By Albert J. Rizzi, M.Ed.

Regardless of circumstance, everyone should be able to use an organization’s main entrance. When the Civil Rights Act closed the door on the concept of “servants’” entrances and separate accommodations for African Americans and other minorities, it opened doors to people of all abilities and walks of life to rise to heights never dreamt of. Americans of all races, genders, orientations and faiths have taken their rightful places in our schools, workforce, and government. However, the disability community is still being forced to use alternate entrances in life. In 2018, people with disabilities are still struggling to be celebrated and included in our corporate and social cultures. In large part, this is because virtual and physical main entrances in life are still barred to us in the 21st Century.

December 3rd was the International Day of Persons with Disabilities. My Blind Spot gathered with other global leaders, dignitaries, advocates, and accessibility professionals, many of whom have a disability, to champion authentic inclusion and digital equity for the 1.4 billion people around the world living with a disability. One way to absolutely ensure authentic inclusion is to build digital equity and inclusive design into the technology and software programs that everyone uses in their daily lives, including people with disabilities.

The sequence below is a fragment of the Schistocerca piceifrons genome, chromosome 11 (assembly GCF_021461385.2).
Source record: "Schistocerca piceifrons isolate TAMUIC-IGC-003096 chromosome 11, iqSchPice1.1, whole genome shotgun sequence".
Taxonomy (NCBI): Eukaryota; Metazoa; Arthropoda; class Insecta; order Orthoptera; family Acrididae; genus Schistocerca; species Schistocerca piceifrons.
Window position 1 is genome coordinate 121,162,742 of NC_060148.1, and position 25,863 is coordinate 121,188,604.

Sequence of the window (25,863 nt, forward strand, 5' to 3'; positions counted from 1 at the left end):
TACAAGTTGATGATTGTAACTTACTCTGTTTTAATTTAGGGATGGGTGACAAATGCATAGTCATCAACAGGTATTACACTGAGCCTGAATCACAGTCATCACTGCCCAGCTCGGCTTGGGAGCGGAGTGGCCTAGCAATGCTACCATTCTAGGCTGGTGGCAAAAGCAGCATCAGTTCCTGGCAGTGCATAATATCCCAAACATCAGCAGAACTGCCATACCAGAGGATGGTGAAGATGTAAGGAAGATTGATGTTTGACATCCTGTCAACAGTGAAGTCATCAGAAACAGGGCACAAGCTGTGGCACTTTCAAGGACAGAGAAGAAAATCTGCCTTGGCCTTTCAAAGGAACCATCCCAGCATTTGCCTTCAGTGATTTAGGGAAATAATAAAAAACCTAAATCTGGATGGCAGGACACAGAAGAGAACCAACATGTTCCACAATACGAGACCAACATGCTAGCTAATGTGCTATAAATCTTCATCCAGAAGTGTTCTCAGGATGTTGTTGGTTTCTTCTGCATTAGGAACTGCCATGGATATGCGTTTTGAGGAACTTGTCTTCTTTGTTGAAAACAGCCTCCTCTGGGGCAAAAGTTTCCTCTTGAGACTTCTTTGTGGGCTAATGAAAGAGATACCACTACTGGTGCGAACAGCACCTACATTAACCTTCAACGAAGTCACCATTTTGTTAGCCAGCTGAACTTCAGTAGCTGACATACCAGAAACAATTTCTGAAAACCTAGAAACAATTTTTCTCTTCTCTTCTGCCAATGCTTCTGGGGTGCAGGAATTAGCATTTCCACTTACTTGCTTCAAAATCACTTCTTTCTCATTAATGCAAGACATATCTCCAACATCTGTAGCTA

Unfortunately, in an effort to cut overhead and maximize revenues, many corporations neglect maximizing their investments in technology, ignoring the usability and functionality of internal and external digital offerings. Doing so unintentionally blocks a market of people as large as the population of China from navigating their websites, mobile apps, digitized communications and other technologies.

C-suite executives around the world place little importance on or simply ignore how access to technology unlocks a myriad of possibilities for people with disabilities. They demand the disruptive, innovative approach to building revenues and return on investment (ROI). They claim to want innovative problem solvers to maximize resources and investments to grow their bottom lines. At times, leaders unfortunately opt to take the easy way out when it comes to digital offerings, barring their loyal customers aging into the disability community, and potential new consumers and employees who already have a disability, from enjoying equitable access to all things.

Scandinavian Airlines learned that lesson at a huge cost. After reading “Scandinavian Airline Fined over Alternate Site for Disabled” as published in Law360, I just shook my head, and thought, “Here is another corporation that got incorrect advice on how to do digital inclusion right”. The airline learned that blocking their consumers with a disability from using the main entrance to their virtual offices was in a word, illegal. The Department of Transportation (DOT) fined the airline $200,000 for operating an alternate website for passengers with a disability as opposed to allowing them to use the main entrance to their website. What it seems Scandinavian Airlines did not know, based in part on the advice of the company they hired to bring their website into compliance, was their solution violated federal law and DOT regulations.